The charity sector is not always known for its slick business sense, so meeting Annette Mountford, co-founder and chief executive of Family Links, and her business director Gina Hocking is eye-opening.

Eloquent and passionate about the benefits of what they do, they also possess strong business skills with clear ideas on ensuring that the company remains profitable and a going concern.

Family Links promotes emotional literacy, nurturing and relationship skills in families, schools and communities by training health, education and community professionals to run its ten-week nurturing programme.

It was developed in the USA in the 1970s by Dr Stephen Bavolek. Working with abused and neglected children in Colorado, he identified four unhelpful, destructive attitudes that were common to troubled families.

He developed a programme that contained four constructs to counteract these; including self-awareness and self-esteem, appropriate expectations, positive discipline and empathy.

Subsequent research then showed what a powerful tool they were in improving the emotional health of families.

Mrs Mountford co-pioneered the Nurturing Programme in the UK with mental health nurse Yo Davies in 1992, and £30,000 from the Joseph Rowntree Foundation. They began with the help of Oxford social services.

She explained: “Because I’d been a health visitor, I had professional credibility. The programme proved to be very powerful in the first year and things just grew from there.”

After four years, Mrs Mountford decided to concentrate on training trainers, rather than running groups. She then went on to co-found Family Links in 1997 with Candida Hunt and Rosalind Portman, to make the Nurturing Programme as widely available as possible.

“We thought if we took it into schools through the Personal, Social, Citizenship and Health Education (PSCHE) syllabus, we could teach the children relationship/communication skills,” she said.

It was also a good way to reach children who had little support at home.

Family Links has trained more than 400 schools nationally. Used for the past five years at St Michael’s Church of England School in Oxford, the programme has proved very successful.

In its recent Ofsted report, it was awarded a Grade Two (good) for its personal development and well-being. The report said: “Behaviour in and out of lessons is excellent. Pupils of all backgrounds and cultures have very positive relationships with staff and other pupils.”

This is in part due to the way the programme is used throughout the school.

It consists of different activities for three age groups. All include a ‘circle time’ component, where the children can talk without being judged or belittled.

“The whole-school programme works best when all the staff are trained, including the teaching assistants,” explained PSCHE co-ordinator Mrs Catherine Archard.

“When they are all using the same language throughout the years, there are consistent expectations. It also means the children have an understanding of how PSCHE contributes to their well-being and learning.”

Mrs Mountford is an inspiring entrepreneur, whose energy and vision allies with an awareness of her limitations.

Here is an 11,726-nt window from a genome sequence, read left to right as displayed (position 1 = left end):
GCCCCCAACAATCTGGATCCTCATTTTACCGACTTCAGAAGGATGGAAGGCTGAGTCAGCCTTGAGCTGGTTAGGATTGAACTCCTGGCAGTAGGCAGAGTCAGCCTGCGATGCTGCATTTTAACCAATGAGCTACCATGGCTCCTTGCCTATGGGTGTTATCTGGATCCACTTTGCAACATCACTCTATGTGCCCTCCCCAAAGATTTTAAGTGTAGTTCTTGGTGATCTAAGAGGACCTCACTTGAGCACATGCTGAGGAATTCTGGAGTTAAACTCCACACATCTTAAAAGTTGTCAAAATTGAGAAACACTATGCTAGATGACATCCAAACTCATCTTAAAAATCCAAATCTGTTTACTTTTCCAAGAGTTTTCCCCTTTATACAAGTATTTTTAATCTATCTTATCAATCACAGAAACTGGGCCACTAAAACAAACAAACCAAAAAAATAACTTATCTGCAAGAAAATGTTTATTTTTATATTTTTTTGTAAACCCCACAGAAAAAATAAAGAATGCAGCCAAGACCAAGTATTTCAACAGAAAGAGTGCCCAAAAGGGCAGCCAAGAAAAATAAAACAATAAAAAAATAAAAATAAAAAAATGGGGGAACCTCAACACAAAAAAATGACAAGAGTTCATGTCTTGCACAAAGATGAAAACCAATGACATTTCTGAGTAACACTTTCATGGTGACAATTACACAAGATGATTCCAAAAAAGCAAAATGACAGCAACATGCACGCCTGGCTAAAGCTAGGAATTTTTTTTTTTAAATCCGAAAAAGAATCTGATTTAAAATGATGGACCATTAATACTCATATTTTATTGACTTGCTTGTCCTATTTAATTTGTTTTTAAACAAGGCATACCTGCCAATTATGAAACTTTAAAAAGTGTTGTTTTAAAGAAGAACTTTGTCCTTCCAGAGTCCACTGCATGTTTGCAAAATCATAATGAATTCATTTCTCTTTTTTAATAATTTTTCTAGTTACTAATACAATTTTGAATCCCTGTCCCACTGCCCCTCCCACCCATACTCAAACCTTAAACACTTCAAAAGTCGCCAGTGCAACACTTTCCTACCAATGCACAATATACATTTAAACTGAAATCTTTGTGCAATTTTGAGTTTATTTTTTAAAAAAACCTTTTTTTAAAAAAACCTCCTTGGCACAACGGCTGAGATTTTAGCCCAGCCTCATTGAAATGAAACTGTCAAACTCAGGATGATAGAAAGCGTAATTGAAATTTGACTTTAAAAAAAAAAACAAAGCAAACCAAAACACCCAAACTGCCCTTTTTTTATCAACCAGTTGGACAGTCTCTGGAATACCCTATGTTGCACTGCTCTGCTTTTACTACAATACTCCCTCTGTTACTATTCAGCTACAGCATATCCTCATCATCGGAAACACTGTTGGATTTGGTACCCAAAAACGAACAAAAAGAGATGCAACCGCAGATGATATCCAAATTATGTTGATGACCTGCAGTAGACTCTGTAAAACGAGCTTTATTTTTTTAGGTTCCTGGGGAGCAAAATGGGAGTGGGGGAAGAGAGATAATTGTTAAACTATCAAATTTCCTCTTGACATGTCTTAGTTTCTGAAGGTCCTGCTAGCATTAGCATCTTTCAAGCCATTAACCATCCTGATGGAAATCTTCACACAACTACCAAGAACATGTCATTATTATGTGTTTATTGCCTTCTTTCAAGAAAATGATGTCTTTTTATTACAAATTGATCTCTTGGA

“In charities, founders are usually the clinicians, the charismatic ideas people,” she said.

“My business head was fine until Family Links expanded and then I needed a much sharper business head.”

That head belonged to Mrs Hocking, who came on board three years ago.

Mrs Mountford added: “Gina came at the moment we needed, because there are critical moments in charities’ developments when you can go down the pan if you don’t get business strategies more professionally organised.”

Mrs Hocking already had extensive experience of the charity sector, having worked at Oxfam. She had also worked for the Treasury, so knew how government worked.

Her role was to increase income from training and training materials, so they could decrease their dependence on grants.

This has been largely successful, with turnover increasing by about 60 per cent over the past two years to £750,000, although Mrs Hocking is keen to stress this is down to everyone in the company, not just her.

“In the last financial year, 67 per cent of our income came from selling training and parenting puzzles and other materials used in our training and 33 per cent came from our fundraising,” she explained.

Their target is to get to an 80/20 split within the next five years. Having recognised that charitable foundations like to reward innovation, they are still applying for new projects.

For example, they are currently running pilot Nurturing Programmes in prisons to reduce the large proportion of reoffending that occurs, when a parent is not easily re-integrated into the family.

Although the company has trained more than 2,500 trainers, it also offers a training franchise, to get the Nurturing Programme into as many areas of the country as possible.

This means that in some areas of the country, such as Sunderland, the programme is run entirely independently, although Family Links still makes money from accompanying materials such as handbooks.

The company is currently focusing on consolidating its quality control through a randomised control trial being conducted in Wales, updating its materials and providing ongoing training.

“That is what’s going to make us survive — how well we can manage the quality of our people,” Mrs Hocking explained.

“Once we’ve done that, then we’ll expand again because you can’t stand still.”